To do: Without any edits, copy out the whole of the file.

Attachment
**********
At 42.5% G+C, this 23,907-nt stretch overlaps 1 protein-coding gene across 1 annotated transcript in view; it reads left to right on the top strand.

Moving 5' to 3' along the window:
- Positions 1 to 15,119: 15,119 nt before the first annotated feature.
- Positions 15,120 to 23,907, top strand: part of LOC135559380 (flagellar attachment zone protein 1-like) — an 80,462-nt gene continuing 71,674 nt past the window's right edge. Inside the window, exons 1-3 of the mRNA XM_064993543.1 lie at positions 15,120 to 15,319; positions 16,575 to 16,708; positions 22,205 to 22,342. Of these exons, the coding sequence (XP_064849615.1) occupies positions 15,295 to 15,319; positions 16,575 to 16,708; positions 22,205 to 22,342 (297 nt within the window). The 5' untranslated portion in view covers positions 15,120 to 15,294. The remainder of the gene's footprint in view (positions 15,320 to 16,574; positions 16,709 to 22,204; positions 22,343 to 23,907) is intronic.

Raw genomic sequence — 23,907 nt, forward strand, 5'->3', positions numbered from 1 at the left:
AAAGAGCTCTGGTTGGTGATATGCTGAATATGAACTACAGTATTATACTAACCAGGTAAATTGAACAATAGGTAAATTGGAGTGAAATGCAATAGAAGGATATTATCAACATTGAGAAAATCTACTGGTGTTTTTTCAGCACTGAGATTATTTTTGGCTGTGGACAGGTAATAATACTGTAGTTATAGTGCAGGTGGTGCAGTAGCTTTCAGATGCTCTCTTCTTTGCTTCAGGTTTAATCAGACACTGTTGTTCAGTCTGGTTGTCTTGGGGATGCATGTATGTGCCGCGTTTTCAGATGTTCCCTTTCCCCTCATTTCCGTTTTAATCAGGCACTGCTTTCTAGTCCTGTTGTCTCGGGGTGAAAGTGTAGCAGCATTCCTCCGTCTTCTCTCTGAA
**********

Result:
At 42.5% G+C, this 23,907-nt stretch overlaps 1 protein-coding gene across 1 annotated transcript in view; it reads left to right on the top strand.

Moving 5' to 3' along the window:
- Positions 1 to 15,119: 15,119 nt before the first annotated feature.
- Positions 15,120 to 23,907, top strand: part of LOC135559380 (flagellar attachment zone protein 1-like) — an 80,462-nt gene continuing 71,674 nt past the window's right edge. Inside the window, exons 1-3 of the mRNA XM_064993543.1 lie at positions 15,120 to 15,319; positions 16,575 to 16,708; positions 22,205 to 22,342. Of these exons, the coding sequence (XP_064849615.1) occupies positions 15,295 to 15,319; positions 16,575 to 16,708; positions 22,205 to 22,342 (297 nt within the window). The 5' untranslated portion in view covers positions 15,120 to 15,294. The remainder of the gene's footprint in view (positions 15,320 to 16,574; positions 16,709 to 22,204; positions 22,343 to 23,907) is intronic.

Raw genomic sequence — 23,907 nt, forward strand, 5'->3', positions numbered from 1 at the left:
AAAGAGCTCTGGTTGGTGATATGCTGAATATGAACTACAGTATTATACTAACCAGGTAAATTGAACAATAGGTAAATTGGAGTGAAATGCAATAGAAGGATATTATCAACATTGAGAAAATCTACTGGTGTTTTTTCAGCACTGAGATTATTTTTGGCTGTGGACAGGTAATAATACTGTAGTTATAGTGCAGGTGGTGCAGTAGCTTTCAGATGCTCTCTTCTTTGCTTCAGGTTTAATCAGACACTGTTGTTCAGTCTGGTTGTCTTGGGGATGCATGTATGTGCCGCGTTTTCAGATGTTCCCTTTCCCCTCATTTCCGTTTTAATCAGGCACTGCTTTCTAGTCCTGTTGTCTCGGGGTGAAAGTGTAGCAGCATTCCTCCGTCTTCTCTCTGAA